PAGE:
The recent British Columbia Supreme Court decision inFeldstein v. 364 Northern Corporation1 provides a useful reminder to employers that the consequences of providing incorrect or incomplete information about group insurance benefits to employees or prospective employees can be costly.
The Plaintiff, Mr. F, developed cystic fibrosis at the age of 9. F worked as a software engineer for MacDonald, Dettwiler ("MDA") for 6 years and was insured under a group long term disability policy. Mr. F was not required to undergo any medical examination or fill out a health questionnaire to qualify for the group coverage. Instead, qualification was automatic following 6 months of employment.
Mr. F subsequently decided to apply for employment with the defendant 364 Northern Development Corporation ("364"). Since Mr. F had a young family and a mortgage, life insurance and long term disability coverage at least equivalent to what he enjoyed at MDA were critical to him. Accordingly, Mr. F specifically inquired about his eligibility under the 364 long term disability plan. Mr. F. disclosed his cystic fibrosis health condition and was provided with a benefits brochure from his prospective employer, which made reference to providing "Proof of Good Health" for the purposes of qualifying for LTD coverage. He was told that proof of good health meant completing the three month probationary period. He understood from this response from 364 that there were no other requirements in order to qualify for LTD coverage. This was consistent with his experience at MDA.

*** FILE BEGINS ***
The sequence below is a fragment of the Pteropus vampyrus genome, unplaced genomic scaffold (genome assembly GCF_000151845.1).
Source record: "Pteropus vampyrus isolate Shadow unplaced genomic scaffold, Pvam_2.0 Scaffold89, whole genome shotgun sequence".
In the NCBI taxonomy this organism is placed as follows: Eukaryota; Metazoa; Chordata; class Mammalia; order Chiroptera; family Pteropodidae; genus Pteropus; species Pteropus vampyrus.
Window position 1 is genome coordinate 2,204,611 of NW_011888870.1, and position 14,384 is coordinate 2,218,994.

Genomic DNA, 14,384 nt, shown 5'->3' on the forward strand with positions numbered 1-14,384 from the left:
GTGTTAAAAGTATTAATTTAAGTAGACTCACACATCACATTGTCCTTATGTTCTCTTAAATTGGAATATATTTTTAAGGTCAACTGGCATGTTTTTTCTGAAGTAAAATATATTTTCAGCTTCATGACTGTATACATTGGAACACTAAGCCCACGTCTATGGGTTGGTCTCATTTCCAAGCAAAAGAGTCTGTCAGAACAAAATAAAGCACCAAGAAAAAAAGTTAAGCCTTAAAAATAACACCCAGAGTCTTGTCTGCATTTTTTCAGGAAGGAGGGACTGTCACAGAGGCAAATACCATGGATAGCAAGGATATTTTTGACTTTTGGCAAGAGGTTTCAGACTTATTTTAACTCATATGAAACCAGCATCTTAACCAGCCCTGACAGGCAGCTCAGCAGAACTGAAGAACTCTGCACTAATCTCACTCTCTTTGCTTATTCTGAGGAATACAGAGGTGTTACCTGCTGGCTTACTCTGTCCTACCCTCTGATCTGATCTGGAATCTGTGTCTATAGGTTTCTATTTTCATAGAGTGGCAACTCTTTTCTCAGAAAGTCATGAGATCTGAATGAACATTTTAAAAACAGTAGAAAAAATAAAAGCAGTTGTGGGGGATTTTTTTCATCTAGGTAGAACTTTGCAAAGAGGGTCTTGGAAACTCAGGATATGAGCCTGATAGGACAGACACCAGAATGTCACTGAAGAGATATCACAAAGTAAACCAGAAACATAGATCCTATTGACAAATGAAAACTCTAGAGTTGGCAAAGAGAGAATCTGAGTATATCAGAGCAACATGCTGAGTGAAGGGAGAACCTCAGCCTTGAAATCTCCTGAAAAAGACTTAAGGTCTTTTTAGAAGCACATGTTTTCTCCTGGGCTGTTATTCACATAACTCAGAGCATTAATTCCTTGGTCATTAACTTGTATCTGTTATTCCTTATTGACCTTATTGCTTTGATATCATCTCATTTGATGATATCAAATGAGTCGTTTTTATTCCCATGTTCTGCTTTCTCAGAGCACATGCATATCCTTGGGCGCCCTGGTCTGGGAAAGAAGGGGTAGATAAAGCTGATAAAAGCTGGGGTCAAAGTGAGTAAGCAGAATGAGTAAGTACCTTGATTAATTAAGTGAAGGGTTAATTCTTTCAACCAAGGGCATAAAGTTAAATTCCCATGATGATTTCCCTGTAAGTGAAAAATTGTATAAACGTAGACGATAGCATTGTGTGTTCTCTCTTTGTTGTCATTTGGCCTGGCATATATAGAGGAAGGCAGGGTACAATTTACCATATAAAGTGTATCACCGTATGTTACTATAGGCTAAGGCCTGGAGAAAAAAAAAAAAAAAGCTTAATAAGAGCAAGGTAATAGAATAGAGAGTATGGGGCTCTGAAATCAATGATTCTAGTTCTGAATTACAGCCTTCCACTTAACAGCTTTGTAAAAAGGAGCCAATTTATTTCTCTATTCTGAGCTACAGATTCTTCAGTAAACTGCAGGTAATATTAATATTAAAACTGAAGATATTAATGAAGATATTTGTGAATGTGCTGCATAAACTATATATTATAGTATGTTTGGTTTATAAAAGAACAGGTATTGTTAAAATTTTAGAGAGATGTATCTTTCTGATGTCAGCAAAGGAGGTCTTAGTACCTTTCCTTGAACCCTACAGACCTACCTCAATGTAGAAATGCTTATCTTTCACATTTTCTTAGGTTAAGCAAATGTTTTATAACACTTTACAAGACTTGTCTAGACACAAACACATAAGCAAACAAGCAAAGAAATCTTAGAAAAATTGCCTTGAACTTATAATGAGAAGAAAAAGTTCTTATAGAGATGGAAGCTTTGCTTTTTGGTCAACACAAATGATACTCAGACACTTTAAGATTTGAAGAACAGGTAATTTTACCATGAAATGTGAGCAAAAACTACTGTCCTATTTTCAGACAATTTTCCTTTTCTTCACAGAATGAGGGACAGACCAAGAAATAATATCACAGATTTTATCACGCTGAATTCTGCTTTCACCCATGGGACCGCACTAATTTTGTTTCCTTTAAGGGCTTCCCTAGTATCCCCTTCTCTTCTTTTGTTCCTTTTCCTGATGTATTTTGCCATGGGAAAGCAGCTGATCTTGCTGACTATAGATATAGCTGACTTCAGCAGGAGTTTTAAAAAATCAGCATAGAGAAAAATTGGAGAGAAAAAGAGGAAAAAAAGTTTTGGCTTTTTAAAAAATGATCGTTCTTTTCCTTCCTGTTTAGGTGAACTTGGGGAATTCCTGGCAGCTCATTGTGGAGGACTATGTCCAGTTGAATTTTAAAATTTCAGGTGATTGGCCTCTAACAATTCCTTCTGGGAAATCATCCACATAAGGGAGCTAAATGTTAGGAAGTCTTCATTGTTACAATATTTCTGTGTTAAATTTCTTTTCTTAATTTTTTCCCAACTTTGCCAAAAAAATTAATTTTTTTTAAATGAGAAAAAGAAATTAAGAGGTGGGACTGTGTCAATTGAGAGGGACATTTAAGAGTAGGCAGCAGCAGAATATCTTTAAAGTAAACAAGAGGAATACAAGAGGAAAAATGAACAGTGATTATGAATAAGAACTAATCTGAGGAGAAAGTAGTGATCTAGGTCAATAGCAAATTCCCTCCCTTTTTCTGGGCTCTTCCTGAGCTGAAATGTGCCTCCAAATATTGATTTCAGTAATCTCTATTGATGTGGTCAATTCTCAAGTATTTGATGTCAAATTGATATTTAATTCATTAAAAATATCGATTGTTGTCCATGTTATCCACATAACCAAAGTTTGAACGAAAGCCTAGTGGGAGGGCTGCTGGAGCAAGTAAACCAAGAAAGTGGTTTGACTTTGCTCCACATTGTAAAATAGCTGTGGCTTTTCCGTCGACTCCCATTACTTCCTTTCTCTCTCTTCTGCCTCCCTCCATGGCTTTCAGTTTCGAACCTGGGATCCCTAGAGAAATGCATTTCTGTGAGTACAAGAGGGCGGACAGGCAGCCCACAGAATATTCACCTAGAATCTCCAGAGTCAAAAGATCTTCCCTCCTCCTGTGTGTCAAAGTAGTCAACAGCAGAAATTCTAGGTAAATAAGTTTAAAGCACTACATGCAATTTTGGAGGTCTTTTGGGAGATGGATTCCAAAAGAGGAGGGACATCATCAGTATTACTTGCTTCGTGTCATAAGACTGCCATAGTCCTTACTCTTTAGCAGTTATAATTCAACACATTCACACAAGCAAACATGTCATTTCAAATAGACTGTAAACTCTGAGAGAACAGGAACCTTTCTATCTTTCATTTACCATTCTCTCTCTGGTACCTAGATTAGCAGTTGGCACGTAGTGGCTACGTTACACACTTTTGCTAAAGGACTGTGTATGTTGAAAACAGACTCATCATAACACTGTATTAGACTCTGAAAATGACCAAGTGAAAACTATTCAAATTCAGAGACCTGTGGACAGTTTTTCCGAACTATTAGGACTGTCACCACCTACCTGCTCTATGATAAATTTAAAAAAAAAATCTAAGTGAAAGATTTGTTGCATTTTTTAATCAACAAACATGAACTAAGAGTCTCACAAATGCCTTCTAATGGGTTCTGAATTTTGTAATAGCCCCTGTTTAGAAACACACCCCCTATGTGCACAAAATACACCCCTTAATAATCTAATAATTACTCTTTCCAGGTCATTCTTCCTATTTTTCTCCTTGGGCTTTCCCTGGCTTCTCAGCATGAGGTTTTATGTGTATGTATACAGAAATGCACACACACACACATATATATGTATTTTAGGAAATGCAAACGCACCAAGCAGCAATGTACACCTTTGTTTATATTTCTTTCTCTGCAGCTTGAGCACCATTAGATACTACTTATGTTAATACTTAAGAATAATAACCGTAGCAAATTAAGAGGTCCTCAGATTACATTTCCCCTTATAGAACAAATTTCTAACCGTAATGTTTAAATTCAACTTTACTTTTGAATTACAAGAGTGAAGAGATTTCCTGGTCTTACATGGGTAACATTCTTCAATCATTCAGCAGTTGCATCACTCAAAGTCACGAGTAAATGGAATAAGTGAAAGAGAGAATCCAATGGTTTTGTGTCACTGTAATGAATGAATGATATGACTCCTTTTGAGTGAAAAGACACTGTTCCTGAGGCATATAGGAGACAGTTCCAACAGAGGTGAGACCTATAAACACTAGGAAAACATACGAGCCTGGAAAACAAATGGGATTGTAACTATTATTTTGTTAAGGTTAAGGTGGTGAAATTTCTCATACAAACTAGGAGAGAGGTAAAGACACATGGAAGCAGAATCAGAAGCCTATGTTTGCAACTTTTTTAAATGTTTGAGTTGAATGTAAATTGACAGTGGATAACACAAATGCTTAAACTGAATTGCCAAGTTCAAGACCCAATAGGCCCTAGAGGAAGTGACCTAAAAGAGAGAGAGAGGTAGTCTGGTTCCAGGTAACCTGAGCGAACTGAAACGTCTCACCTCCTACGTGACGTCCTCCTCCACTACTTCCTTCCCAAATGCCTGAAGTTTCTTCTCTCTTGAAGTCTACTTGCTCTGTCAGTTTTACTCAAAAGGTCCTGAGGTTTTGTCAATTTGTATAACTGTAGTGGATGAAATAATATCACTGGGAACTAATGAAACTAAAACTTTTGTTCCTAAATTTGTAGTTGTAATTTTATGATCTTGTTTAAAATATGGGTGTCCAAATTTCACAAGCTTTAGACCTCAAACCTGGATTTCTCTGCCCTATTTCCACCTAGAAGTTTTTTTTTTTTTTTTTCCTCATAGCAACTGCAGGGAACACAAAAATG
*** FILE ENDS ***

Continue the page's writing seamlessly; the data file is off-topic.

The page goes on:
Accordingly Mr. F. accepted the position with 364. Then approximately 6 months later his health began to drastically deteriorate such that he was required to apply for LTD coverage. Upon application for LTD benefits the carrier, Sun Life, advised that because Mr. F. had not completed a health questionnaire, that his maximum monthly LTD benefit would be limited to $1000.
Mr. F sued 364 for misrepresentation. The trial judge accepted that Mr. F. would not have accepted employment with 364 unless he was certain that he would be entitled to LTD coverage equivalent to what he had at MDA.
364's representation that Mr. F would automatically qualify for LTD once he completed his 3 month probation period (and thereby not advising Mr. F. that he was required to fill in a health questionnaire) was found to be negligent. Mr. F was awarded an amount equal to the amount that he would have received from Sun Life (under the full coverage) for a period of 40 months (after deduction for CPP benefits) and an award of $10,000 for aggravated damages.
This decision of the BC Supreme Court demonstrates the importance of providing full and correct information to prospective employees about benefits coverage. The consequence of getting it wrong may be that an employer in effect becomes responsible for insurance benefits. Accordingly it is important that inquiries about benefits be answered only by a representative of the employer with expertise in benefits coverage or, better still, responded to by the insurance provider.